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necessary to the quiet of the mind, in so interesting a point. This can only be the result of a life, in which upon the most impartial review, there appears nothing to lament but those frailties and infirmities which man cannot but sometimes fall into, and which God, through the mediation and death of Christ, has most graciously promised to forgive. And in this review, the further we can cast our eyes backwards on our sincere, though imperfect endeavours after holiness, and the nearer we can trace up the beginning of our religious obedience to the beginning of life, the more pleasing will be the retrospect, the more unallayed. our satisfaction. Every impulse of passion we have subdued, every temptation we have resisted or escaped, every evil thought we have restrained, and every good one we have encouraged, will then each rise up to befriend us, and speak peace to our affrighted souls. And though the religious young man, may now, perhaps, complain of the difficulties he hath to struggle with, yet let him remember, that the bitterer his present sensations are, the more joyful will

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be his reflections at that momentous period. It is then, in short, and only then, we see the true difference between him that serveth God in his youth, and him that serveth him not; and whoever compares their different circumstances and behaviour on that trying occasion, will most sincerely wish " that he may die the death "of the righteous, and that his latter end "may be like his. But let us remember, that it is not a mere inactive wish alone that can procure us this inestimable blessing; let us remember, that if we would die the death of the righteous, we must seriously resolve and endeavour, from our youth up, to live his life, and that the best preparation for a latter end like his, will be to take care that our early years be like his also.


1 Kings xviii. 21.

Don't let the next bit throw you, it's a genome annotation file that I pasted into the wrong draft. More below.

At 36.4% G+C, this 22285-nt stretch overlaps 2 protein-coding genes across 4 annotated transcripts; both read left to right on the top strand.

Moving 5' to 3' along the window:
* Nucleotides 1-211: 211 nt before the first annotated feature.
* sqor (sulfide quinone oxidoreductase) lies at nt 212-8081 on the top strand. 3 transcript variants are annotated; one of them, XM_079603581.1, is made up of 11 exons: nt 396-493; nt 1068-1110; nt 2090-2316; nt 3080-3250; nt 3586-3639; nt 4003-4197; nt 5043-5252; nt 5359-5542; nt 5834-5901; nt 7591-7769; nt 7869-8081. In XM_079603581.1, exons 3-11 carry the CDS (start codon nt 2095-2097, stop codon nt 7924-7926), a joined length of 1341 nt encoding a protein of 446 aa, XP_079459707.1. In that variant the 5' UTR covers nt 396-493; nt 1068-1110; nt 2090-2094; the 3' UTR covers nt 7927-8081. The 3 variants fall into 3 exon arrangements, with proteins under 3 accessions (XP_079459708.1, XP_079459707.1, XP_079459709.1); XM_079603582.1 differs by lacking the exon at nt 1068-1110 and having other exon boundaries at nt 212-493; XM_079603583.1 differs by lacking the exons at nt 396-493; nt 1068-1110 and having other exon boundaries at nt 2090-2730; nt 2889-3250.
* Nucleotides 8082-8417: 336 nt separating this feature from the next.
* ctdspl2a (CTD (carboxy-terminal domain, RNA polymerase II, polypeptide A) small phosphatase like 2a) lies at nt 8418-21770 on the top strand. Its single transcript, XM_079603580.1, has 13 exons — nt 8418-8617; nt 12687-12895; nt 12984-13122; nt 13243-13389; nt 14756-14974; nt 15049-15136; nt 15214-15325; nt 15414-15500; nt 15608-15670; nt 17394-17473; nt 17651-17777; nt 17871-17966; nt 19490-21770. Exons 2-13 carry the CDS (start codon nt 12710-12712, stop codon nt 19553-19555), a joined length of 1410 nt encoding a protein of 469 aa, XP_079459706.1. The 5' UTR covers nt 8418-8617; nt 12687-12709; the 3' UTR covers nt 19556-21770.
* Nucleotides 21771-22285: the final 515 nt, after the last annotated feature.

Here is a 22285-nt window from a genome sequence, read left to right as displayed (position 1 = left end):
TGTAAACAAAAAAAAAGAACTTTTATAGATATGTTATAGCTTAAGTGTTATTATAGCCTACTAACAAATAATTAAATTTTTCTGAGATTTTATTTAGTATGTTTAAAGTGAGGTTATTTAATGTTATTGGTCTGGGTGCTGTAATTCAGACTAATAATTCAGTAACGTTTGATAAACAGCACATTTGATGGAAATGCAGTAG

NOTWITHSTANDING the many express commands given to the Jews to worship the one only true God, and the many admirable provisions made in their law to preserve them from the adoration of any other; yet it is notorious, that from the time af their leaving Egypt, down to the Babylonish captivity, they were frequently falling into idolatry. It must be observed, however, that this idolatry of theirs, wicked and inexcusable as it undoubtedly was, did not consist in absolutely renouncing the worship of the true God, but in joining with it the worship of false gods. This they did in imitation of the heathen nations around them,who,like all other pagans, though they had each their peculiar tutelary deities, yet made no scruple of associating those of any other people along with them. In conformity to which accommodating temper, the Jews themselves probably considering the God of Israel as their national God, imagined that their allegiance to him was not violated by admitting other local deities to a share in his worship. It was this absurd and impious custom of joining the adoration of idols to that of the true God, against which we find so many precepts and exhortations in the Old Testament directed, and such severe punishments denounced. And in opposition to this strange practice it was, that Elijah proposes to the idolatrous Ahab and his people, an effectual method of deciding which was the true God, Jehovah or Baal; and he introduces his proposal with that spirited expostulation, contained in the words of the text. "How long halt ye between "two opinions? If the Lord be God, fol"low him; but if Baal, then follow him." This was in effect saying, How long will ye act this base disingenuous part, of attempting to serve two masters, and to worship at once both the Lord and Baal? The Lord is a jealous God. He demands your whole affection. He will not be served by halves; he will not accept of a divided empire with Baal. Chuse ye, then, whom ye will serve, and no longer halt between two directly opposite and inconsistent opinions. If you are persuaded (and never had any people more reason to be persuaded) that the Lord Jehovah, the great Creator of heaven and earth, is the only true God, act agreeably to such a persuasion. Follow him, and him only; serve him sincerely, uniformly, and entirely, with all your heart, and soul, and mind, and strength ; and live a life of virtue and holiness, in obedience to his commands. But if, on the contrary, you can, in opposition to the plainest and strongest evidence, bring yourselves seriously to believe that Baal is God, follow him. Follow him (if your nature recoil not at it) through all those impure and detestable practices which his worship authorizes and requires. But come not thus reeking with idolatry to the altar of the Lord. He will accept of no sacrifices from such polluted hands. Baal

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